3. Circa 1530, there was an anonymous Anabaptist tract published in Augsburg called “Disclosure of the Babylonian Harlot and Antichrist’s Old and New Mystery and Abomination, etc.”
4. There was an anonymous tract published around 1540 called “Uncovering of the Babylonian Whore” that challenged the Christian use of the sword. This tract is attributed to either Pilgram Marpeck (Packull, Werner O. “Pilgram Marpeck: Uncovering of the Bablyonian Whore and Other Anonymous Anabaptist Tracts” in Mennonite Quarterly Review 67, no. 3, July 1993, 351-355) or Philipp Ulhart.
5. Ulhart’s Press produced other anonymous Anabaptist tracts in the 1540’s. One was called “How the Scriptures Should Be Discerningly Distinguished and Exposited” (Packull, 352) which carried the mark “MS”, which was once thought to mark the authorship of Michael Sattler (John H. Yoder, ed., The Legacy of Michael Sattler (Scottdale, Pa.: Herald Press, 1973, 171), but more like marks a “Marpeck-Scharnschlager” (Leupold Scharnschlager) collabaration (Packull, 353).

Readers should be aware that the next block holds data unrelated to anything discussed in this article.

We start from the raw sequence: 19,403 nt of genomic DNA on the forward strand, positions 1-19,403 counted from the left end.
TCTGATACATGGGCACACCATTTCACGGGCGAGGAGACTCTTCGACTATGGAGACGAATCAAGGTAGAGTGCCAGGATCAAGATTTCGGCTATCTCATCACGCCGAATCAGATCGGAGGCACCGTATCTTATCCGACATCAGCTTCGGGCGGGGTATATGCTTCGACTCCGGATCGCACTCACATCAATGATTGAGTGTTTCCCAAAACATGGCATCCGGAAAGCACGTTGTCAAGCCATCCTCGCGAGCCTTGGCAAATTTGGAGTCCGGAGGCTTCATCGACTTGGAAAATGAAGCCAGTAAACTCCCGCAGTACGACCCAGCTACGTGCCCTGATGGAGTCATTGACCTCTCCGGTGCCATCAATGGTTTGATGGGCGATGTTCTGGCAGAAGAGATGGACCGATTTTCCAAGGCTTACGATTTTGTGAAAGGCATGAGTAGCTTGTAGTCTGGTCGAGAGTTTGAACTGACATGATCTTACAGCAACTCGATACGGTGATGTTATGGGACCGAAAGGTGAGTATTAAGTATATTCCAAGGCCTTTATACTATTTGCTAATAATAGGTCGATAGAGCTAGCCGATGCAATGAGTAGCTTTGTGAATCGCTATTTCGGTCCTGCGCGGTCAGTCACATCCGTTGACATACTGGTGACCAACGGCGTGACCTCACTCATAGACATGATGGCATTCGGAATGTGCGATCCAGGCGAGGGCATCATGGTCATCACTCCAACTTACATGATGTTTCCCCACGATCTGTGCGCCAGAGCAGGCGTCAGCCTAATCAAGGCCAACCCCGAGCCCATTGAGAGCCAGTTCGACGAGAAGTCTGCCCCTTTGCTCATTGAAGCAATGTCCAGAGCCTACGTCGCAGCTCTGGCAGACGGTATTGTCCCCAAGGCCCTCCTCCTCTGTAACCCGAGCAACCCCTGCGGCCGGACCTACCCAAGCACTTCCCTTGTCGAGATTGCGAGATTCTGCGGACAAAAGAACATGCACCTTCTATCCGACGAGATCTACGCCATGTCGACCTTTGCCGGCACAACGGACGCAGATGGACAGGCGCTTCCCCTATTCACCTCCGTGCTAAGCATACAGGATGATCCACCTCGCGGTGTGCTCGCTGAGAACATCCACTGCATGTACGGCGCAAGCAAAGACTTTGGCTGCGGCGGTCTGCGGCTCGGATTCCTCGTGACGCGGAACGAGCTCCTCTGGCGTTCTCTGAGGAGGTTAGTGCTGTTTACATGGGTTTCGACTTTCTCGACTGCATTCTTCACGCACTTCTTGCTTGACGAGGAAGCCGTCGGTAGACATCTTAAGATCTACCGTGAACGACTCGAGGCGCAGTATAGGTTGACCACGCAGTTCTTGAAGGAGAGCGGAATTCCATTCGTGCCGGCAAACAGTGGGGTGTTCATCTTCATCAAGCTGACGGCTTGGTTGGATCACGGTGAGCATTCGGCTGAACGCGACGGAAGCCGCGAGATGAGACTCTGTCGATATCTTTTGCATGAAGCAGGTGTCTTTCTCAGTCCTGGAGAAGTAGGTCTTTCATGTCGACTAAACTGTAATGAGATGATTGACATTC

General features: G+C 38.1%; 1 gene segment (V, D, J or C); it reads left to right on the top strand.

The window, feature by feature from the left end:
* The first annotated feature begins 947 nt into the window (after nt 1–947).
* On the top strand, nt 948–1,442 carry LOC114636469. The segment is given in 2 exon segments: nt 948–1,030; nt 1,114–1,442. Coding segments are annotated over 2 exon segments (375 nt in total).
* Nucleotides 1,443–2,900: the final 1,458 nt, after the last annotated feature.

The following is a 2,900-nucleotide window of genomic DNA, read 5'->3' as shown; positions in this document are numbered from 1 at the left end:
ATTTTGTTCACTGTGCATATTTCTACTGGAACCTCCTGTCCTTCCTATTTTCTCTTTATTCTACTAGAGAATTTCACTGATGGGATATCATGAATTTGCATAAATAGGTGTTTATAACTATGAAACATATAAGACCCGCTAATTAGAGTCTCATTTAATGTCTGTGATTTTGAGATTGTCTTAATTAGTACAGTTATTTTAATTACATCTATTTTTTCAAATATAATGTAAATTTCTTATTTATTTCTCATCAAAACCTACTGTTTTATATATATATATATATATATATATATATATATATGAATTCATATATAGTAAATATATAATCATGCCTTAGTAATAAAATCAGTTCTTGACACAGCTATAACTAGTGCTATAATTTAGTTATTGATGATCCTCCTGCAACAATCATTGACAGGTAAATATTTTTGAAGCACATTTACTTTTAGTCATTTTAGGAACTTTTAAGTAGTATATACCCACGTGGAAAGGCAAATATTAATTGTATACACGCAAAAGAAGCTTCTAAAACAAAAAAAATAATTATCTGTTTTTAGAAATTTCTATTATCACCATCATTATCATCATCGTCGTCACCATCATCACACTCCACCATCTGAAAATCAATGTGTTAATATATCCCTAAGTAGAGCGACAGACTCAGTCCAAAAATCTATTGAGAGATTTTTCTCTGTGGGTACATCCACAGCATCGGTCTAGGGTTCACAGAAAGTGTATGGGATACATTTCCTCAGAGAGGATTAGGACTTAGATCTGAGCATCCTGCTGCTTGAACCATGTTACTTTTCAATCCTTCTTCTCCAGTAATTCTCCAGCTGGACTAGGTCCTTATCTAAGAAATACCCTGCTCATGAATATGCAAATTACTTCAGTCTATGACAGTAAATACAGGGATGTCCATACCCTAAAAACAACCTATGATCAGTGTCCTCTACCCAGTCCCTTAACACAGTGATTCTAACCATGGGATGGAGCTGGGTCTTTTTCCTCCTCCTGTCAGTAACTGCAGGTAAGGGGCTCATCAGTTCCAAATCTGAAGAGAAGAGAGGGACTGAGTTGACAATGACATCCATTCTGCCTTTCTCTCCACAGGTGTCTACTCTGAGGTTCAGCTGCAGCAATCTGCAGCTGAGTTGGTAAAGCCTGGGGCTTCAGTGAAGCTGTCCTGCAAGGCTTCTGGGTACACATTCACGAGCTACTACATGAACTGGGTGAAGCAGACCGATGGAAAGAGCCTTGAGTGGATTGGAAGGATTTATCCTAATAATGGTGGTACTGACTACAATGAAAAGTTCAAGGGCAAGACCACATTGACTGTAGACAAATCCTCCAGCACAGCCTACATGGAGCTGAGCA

6. Anabaptist Andreas Karlstadt published an anonymous tract on baptism in 1527.
7. Christopher Schappeler, an Anabaptist of the 1520’s, published an anonymous tract called “To the Assembly of the Common Peasantry”.
8. Around 1530-1531, there was an Anabaptist anonymous tract published called “A Beautiful Dialogue between a Nobleman and His Servant Concerning Apostolic Baptism” (Packull, 355).
9. Finally there was an anonymous pamphlet that was clearly pro-Anabaptist called “Ein gehapter Ratschlag Lucipers” (A Recent Consultation of Lucifer) that critiqued and satirized the Diet of Speyer or 1529 (Waite, Gary, K. “A Recent Consultation of Lucifer: A Previously Unknown Work by Sebastian Franck?”, Mennonite Quarterly Review, 58 no 4 O 1984, p 477-502).
Those are only from a small, 20-30 year period. History remembers far more than that and this is not a comprehensive list.
It’s interesting that, at least in Canada, some Anabaptist beliefs (like believer’s baptism) are present in the majority of evangelical denominations, and there are even several hundred thousand Mennonites of various strains in Canada. In other words, the efforts of both the Catholic Church and the Reformers (or at least the people claiming to walk in their ideological paths) came to naught in attempting to wipe out Anabaptist ideas, even though they killed many an Anabaptist.
So why do I bring this all up?